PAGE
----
The Nymex oil price has calmed down a bit in the last week, and now stands at $100.10/barrel. Mysteriously, that's about 3 bucks higher than it was 2 weeks ago. After flirting with $4/gallon, the national average for regular unleaded is $3.867 according to AAA Fuel Gauge.
Let's focus on demand prospects going forward. U.S. gasoline demand had been above the 2010 level, but high prices have disrupted the normal rise in May. Demand is now well below its 2010 level according to the EIA's most recent This Week In Petroleum report. U.S crude stocks are above their 5-year average as we move toward the Memorial Day weekend, which kicks off the summer "driving season." I expect this year's summer travel will be more subdued than in previous years.
What about global demand for oil? Many prognosticators are calling for a slowdown or crash in the world economy in the late summer/early fall. What might cause downward pressure on demand and price?
• We continue to get bad reports out of China. Many of us think their economy is now a house of cards, and are waiting for the crash. If it occurs this year, oil demand and price would plummet, and perhaps not recover for years to come. But who knows? The Chinese have been able to keep this 4 pins-in-the-air juggling act going longer than many of us expected.
• "The world is headed for an economic slowdown, according to the Economic Cycle Research Institute's (ECRI) Long Leading Index of global industrial growth."
• Predictions of a 2008-like event in the fall of 2011 are now common. The supposed crash will follow the end of the Fed's QE2. I myself don't believe another crash is coming, as least this year, but who knows? There could be vulnerabilities in the world's financial markets I know nothing about. Nobody has been able to say exactly what these are, outside of asserting that the dollar will collapse, and there is no obvious trigger as there was in 2008 (the American housing market). But see China.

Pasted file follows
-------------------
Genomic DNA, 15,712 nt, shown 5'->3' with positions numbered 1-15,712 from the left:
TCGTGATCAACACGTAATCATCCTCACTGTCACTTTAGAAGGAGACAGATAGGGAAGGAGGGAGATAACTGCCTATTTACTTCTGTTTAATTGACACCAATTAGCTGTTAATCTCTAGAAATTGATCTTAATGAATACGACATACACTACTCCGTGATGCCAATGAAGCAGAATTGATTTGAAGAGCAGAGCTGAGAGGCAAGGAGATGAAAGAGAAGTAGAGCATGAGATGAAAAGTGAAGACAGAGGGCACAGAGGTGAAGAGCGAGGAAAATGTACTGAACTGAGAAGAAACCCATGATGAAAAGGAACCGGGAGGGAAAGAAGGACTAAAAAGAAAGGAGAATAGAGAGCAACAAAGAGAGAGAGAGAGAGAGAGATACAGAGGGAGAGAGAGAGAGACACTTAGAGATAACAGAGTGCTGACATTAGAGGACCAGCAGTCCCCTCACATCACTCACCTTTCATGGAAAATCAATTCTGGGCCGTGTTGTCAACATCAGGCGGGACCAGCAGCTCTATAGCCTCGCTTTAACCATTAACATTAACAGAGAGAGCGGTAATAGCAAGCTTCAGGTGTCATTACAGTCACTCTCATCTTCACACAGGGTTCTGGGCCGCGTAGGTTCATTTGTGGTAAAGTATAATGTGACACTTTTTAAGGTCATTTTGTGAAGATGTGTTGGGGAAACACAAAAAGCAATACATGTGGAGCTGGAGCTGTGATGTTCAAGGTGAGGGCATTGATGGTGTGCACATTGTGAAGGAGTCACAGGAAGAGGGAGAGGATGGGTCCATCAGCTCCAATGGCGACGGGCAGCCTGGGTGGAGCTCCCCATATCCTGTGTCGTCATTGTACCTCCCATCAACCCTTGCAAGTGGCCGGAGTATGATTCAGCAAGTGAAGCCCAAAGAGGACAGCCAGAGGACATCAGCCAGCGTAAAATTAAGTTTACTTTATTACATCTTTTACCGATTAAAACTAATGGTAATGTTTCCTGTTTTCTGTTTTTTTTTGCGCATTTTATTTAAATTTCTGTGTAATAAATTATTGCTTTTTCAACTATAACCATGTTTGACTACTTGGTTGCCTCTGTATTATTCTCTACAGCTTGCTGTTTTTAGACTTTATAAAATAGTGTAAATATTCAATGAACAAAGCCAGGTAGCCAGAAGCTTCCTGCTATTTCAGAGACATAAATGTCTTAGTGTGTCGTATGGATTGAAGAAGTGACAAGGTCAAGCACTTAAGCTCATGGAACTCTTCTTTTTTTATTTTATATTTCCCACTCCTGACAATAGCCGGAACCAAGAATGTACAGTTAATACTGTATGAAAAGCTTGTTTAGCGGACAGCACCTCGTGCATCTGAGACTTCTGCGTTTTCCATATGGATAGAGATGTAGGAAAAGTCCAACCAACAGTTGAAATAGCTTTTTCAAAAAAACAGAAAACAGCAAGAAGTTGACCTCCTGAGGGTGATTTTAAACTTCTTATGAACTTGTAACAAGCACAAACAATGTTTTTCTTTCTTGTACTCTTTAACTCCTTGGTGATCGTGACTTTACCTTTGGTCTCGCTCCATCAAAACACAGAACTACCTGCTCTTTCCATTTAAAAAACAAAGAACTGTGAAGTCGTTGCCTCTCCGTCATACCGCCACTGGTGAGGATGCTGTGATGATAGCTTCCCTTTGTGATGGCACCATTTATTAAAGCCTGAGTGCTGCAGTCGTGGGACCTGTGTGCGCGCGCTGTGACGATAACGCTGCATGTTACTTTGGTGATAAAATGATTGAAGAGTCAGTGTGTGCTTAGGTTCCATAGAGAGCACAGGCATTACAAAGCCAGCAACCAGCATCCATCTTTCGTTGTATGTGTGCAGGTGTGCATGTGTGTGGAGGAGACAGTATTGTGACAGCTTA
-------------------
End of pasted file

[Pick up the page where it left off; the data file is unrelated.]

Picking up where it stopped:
• It is hard to believe that the Eurozone's oil consumption (about 14-15 million barrels-per-day) has not been affected and will not be affected by the continuing debt crisis. Europe looks like another house of cards.
• Last but not least, continued high oil prices must surely be pushing down global oil demand. The IEA is now completely confused.
The IEA, the energy monitoring and strategy arm of the developed economies, said higher oil prices were "affecting the economic recovery by widening global imbalances, reducing household and business income, and placing upward pressure on inflation and interest rates."
The IEA governing board said: "As global demand for oil increases seasonally from May to August, there is a clear, urgent need for additional supplies ... to prevent a further tightening of the market."
So which is it? How can high oil prices be affecting the recovery on the one hand, while demand is projected to increase on the other? I expect high oil prices to contribute to ECRI's "slowdown" in the latter part of the year, starting this summer.
Whether there is a global slowdown or recession, I believe oil prices have probably topped out in 2011, absent another supply shock. The Nymex price got up to $113, and I doubt we'll see that level again this year. What will the price be in 2 weeks? I think Nymex crude will be selling for about $97/barrel, but this forecast depends on a number of short-run factors (e.g. how the dollar fares) that are impossible to predict.
By. Dave Cohen
Dave Cohen writes the blog Decline Of The Empire. His commentaries cover a wide variety of subjects, including the American economy & macro-economics, the oil markets, peak oil, politics & policy, environmental issues and global warming. Dave was writing search engine software before he gave up on the industry in 2005 after 20 years as a software engineer. Dave has a M.A. in theoretical linguistics and was working on a Ph.D. before leaving The University of Texas at Austin in 1985 to do research in Artificial Intelligence. He attended the University of Chicago as an undergraduate.